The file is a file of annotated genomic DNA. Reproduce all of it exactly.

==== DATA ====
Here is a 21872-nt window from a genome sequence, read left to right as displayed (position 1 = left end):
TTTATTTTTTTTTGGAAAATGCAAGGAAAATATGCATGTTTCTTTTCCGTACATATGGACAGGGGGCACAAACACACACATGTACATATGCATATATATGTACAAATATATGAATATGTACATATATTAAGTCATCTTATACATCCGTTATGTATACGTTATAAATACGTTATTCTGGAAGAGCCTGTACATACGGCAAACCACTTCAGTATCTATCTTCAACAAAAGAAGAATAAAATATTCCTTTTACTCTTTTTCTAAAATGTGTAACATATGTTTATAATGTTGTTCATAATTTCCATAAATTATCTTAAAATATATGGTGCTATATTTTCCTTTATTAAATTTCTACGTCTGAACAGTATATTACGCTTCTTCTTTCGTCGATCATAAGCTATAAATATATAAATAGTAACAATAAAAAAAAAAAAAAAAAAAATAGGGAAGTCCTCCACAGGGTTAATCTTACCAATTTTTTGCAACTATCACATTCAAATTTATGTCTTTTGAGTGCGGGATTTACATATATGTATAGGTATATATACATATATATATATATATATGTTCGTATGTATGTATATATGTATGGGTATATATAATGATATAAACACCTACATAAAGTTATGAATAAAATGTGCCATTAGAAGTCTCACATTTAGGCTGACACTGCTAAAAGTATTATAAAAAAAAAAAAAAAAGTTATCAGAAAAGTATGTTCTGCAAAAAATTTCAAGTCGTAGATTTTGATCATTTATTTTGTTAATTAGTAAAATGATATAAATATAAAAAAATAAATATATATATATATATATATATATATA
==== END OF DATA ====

Here is a 21872-nt window from a genome sequence, read left to right as displayed (position 1 = left end):
TTTATTTTTTTTTGGAAAATGCAAGGAAAATATGCATGTTTCTTTTCCGTACATATGGACAGGGGGCACAAACACACACATGTACATATGCATATATATGTACAAATATATGAATATGTACATATATTAAGTCATCTTATACATCCGTTATGTATACGTTATAAATACGTTATTCTGGAAGAGCCTGTACATACGGCAAACCACTTCAGTATCTATCTTCAACAAAAGAAGAATAAAATATTCCTTTTACTCTTTTTCTAAAATGTGTAACATATGTTTATAATGTTGTTCATAATTTCCATAAATTATCTTAAAATATATGGTGCTATATTTTCCTTTATTAAATTTCTACGTCTGAACAGTATATTACGCTTCTTCTTTCGTCGATCATAAGCTATAAATATATAAATAGTAACAATAAAAAAAAAAAAAAAAAAAATAGGGAAGTCCTCCACAGGGTTAATCTTACCAATTTTTTGCAACTATCACATTCAAATTTATGTCTTTTGAGTGCGGGATTTACATATATGTATAGGTATATATACATATATATATATATATATGTTCGTATGTATGTATATATGTATGGGTATATATAATGATATAAACACCTACATAAAGTTATGAATAAAATGTGCCATTAGAAGTCTCACATTTAGGCTGACACTGCTAAAAGTATTATAAAAAAAAAAAAAAAAGTTATCAGAAAAGTATGTTCTGCAAAAAATTTCAAGTCGTAGATTTTGATCATTTATTTTGTTAATTAGTAAAATGATATAAATATAAAAAAATAAATATATATATATATATATATATATATA